Scoliosis is defined as a lateral or rotary curvature of the spine. Scoliosis is a feature of rickets, a condition in which bones become soft and decalcified. Scoliosis with no known cause is called "idiopathic" scoliosis. The term "idiopathic" scoliosis may be outdated, as recent studies show a clear link between scoliosis and lowered bone densities.
Scoliosis is common in most connective tissue disorders including Marfan syndrome, homocystinuria, Ehlers-Danlos, osteogenesis imperfecta, the MASS phenotype and mitral valve prolapse syndrome.
A large portion of recent scoliosis research has been focused on finding a "scoliosis gene" or a singular cause for the disorder. This may be looking for a too-simple solution for a complex problem. Scoliosis is closely linked to low bone densities, yet we know that bone densities are influenced by a wide variety of overlapping factors that include genes, estrogen levels, nutrition, exercise levels and drugs.
In animal studies, scoliosis is known to be caused by a wide variety of conditions including lack of physical activity, pesticide exposure and nutritional deficiencies. Some of these are the same conditions that are known to lower bone densities in humans, especially the lack of exercise and nutritional deficiencies . Based on these facts, it is illogical to assume that scoliosis in humans would be caused by a single gene, or even by genetic factors alone.
In order to determine what is really causing scoliosis, you have to look at the big picture. What causes scoliosis in animal studies? What causes osteoporosis and osteopenia? Besides osteopenia, what conditions frequently occur along with scoliosis? Are surgery and bracing really the only valid treatments? How do these studies all fit with each other?
If you take a look at the
data with an eye for finding the answers to these questions, then there
are some very logical answers as to what is likely a factor in the
occurrence and logical treatment of scoliosis.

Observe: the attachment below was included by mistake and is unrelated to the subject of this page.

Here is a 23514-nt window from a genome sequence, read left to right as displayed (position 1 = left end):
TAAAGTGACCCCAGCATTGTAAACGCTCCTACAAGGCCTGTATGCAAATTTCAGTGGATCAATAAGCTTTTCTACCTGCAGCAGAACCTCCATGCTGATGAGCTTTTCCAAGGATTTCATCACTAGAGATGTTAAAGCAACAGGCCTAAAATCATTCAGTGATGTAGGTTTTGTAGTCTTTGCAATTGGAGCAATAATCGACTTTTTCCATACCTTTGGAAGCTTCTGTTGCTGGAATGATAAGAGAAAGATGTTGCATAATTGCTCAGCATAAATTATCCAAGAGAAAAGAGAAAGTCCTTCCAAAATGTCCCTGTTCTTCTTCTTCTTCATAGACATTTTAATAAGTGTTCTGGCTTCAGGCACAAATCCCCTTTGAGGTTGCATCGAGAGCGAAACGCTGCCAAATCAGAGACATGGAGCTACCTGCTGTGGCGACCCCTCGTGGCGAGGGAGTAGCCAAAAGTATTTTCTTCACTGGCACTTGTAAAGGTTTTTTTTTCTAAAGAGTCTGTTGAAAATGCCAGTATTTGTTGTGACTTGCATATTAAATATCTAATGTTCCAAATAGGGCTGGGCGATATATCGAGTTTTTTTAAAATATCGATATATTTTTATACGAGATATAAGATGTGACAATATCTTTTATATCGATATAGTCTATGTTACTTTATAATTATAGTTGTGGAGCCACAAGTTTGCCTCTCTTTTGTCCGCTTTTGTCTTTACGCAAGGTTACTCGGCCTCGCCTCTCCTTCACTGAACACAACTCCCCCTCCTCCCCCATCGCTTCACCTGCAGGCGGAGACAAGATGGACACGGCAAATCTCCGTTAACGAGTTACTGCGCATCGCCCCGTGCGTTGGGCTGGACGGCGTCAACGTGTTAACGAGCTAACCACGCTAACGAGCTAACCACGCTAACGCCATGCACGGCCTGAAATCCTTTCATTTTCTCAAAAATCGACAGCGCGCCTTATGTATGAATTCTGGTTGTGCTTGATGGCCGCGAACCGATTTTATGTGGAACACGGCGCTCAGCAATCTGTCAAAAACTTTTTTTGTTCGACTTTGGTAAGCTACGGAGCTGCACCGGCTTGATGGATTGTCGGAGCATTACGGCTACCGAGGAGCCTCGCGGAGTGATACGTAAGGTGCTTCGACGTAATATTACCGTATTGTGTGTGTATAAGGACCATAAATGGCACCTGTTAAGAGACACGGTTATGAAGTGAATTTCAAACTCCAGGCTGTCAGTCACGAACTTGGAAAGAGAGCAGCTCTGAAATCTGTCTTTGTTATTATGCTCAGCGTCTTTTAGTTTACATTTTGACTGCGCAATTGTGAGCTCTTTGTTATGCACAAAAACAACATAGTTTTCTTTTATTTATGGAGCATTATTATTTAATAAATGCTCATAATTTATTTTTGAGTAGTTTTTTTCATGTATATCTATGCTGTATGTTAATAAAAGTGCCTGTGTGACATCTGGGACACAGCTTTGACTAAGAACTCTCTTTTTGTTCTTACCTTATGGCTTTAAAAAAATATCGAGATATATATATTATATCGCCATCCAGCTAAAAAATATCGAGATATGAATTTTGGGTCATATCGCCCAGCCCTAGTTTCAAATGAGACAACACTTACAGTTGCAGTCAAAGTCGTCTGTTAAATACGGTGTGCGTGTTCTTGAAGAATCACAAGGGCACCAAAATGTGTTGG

Most studies that have examined bone densities in patients with idiopathic scoliosis found that the subjects often have osteopenia or osteoporosis. Interestingly, studies of bone densities in people with connective tissue disorders, where scoliosis is usually an important feature, also find that they commonly have osteoporosis or osteopenia. Osteopenia is the underlying condition in rickets, another disorder in which scoliosis occurs. Bone density problems are the common link in many different types of scoliosis.
Based on a search of bone density studies on PubMed, one can see that connective tissue disorders with both scoliosis and low bone densities include:
Other chronic or genetic disorders where scoliosis and low bone densities occur together include:
In all of my research of bone densities in people with scoliosis, or in disorders where the people frequently have scoliosis as a feature of the disorder, they almost invariably have low bone densities. I've found only a few studies that showed normal bone densities, and none that ever showed high or even above average bone densities. Low bone densities are the common link. It is not a random coincidence. There are just too many studies on the subject for low bone densities to not be a highly relevant factor in scoliosis.
The chart below notes the
conditions that are linked to both scoliosis and osteoporosis. There have
been thousands upon thousands of studies done on osteoporosis prevention.
Perhaps some of this knowledge could be applied to scoliosis prevention,
too, since the conditions seem so closely linked. Whether curing
the underlying osteoporosis or osteopenia would cure the scoliosis, too,
remains to be proven. However, increasing one's bone densities into
the normal range is a desirable condition in any event, and it may
help the scoliosis, too.